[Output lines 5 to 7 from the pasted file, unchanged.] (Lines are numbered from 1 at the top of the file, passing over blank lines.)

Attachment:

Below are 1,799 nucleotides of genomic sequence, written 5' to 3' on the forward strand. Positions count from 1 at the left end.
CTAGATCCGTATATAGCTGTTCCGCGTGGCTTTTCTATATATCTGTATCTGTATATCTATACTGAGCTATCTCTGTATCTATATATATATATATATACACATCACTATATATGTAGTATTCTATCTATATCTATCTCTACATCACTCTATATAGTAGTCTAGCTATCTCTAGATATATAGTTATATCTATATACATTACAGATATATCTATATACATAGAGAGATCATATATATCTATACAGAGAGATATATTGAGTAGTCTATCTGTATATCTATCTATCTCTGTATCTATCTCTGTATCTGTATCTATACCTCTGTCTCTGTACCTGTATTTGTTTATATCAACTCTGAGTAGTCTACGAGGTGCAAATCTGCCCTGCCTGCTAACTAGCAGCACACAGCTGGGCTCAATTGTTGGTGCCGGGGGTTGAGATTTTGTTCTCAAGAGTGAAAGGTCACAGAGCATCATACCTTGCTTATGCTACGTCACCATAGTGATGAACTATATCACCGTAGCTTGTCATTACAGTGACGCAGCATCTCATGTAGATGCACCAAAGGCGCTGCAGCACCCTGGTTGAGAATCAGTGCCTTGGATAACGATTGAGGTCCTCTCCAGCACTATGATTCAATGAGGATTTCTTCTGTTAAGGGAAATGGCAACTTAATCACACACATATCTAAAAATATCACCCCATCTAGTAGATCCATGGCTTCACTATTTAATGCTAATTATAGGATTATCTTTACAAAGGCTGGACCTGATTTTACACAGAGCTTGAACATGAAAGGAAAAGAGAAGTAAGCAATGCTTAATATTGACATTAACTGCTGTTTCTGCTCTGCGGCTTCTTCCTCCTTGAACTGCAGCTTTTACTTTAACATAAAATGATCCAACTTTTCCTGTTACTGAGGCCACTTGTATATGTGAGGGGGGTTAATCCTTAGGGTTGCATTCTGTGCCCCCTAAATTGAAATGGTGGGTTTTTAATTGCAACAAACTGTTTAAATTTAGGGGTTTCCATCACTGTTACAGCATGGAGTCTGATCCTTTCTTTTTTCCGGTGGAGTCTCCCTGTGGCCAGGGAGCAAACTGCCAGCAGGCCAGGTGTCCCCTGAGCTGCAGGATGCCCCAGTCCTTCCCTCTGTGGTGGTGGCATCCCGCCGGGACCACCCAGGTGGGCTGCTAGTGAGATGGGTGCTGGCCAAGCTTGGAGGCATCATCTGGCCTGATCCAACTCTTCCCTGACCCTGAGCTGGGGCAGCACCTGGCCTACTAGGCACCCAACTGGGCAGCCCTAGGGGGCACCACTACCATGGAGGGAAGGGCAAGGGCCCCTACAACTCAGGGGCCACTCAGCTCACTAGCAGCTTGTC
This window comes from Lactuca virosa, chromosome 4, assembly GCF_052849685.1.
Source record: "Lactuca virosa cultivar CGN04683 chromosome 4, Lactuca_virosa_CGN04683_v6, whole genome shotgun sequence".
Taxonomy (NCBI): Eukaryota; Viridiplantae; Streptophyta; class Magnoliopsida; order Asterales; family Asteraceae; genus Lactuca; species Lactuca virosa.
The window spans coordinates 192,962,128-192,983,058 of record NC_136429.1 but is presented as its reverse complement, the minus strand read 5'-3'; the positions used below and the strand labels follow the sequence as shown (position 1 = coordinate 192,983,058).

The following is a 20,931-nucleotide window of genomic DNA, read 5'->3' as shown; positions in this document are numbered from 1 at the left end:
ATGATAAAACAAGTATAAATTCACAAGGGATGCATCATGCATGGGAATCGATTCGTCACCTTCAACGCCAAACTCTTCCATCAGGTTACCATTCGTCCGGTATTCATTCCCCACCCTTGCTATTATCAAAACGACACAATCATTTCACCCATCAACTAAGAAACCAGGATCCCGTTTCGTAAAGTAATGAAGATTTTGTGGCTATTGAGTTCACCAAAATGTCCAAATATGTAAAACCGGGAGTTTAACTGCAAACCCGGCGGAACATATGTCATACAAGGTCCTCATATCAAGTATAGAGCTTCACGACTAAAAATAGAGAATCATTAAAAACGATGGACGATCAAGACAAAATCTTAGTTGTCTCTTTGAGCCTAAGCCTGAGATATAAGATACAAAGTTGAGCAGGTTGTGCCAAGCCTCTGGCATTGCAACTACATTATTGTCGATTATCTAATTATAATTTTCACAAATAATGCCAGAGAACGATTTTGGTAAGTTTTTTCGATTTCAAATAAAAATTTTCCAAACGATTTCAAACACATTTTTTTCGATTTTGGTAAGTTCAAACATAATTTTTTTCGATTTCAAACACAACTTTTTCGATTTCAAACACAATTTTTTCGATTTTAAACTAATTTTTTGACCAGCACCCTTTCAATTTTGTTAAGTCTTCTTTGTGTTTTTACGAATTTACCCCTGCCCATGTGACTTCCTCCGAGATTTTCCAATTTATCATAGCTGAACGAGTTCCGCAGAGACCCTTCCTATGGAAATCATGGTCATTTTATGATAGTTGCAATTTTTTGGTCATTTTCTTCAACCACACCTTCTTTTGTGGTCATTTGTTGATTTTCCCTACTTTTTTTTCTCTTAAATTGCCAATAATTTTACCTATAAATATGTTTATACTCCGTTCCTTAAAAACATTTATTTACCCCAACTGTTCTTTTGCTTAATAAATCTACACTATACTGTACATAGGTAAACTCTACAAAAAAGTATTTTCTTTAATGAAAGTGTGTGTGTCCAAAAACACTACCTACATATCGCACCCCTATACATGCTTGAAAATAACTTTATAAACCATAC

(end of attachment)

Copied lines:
Taxonomy (NCBI): Eukaryota; Viridiplantae; Streptophyta; class Magnoliopsida; order Asterales; family Asteraceae; genus Lactuca; species Lactuca virosa.
The window spans coordinates 192,962,128-192,983,058 of record NC_136429.1 but is presented as its reverse complement, the minus strand read 5'-3'; the positions used below and the strand labels follow the sequence as shown (position 1 = coordinate 192,983,058).

The following is a 20,931-nucleotide window of genomic DNA, read 5'->3' as shown; positions in this document are numbered from 1 at the left end: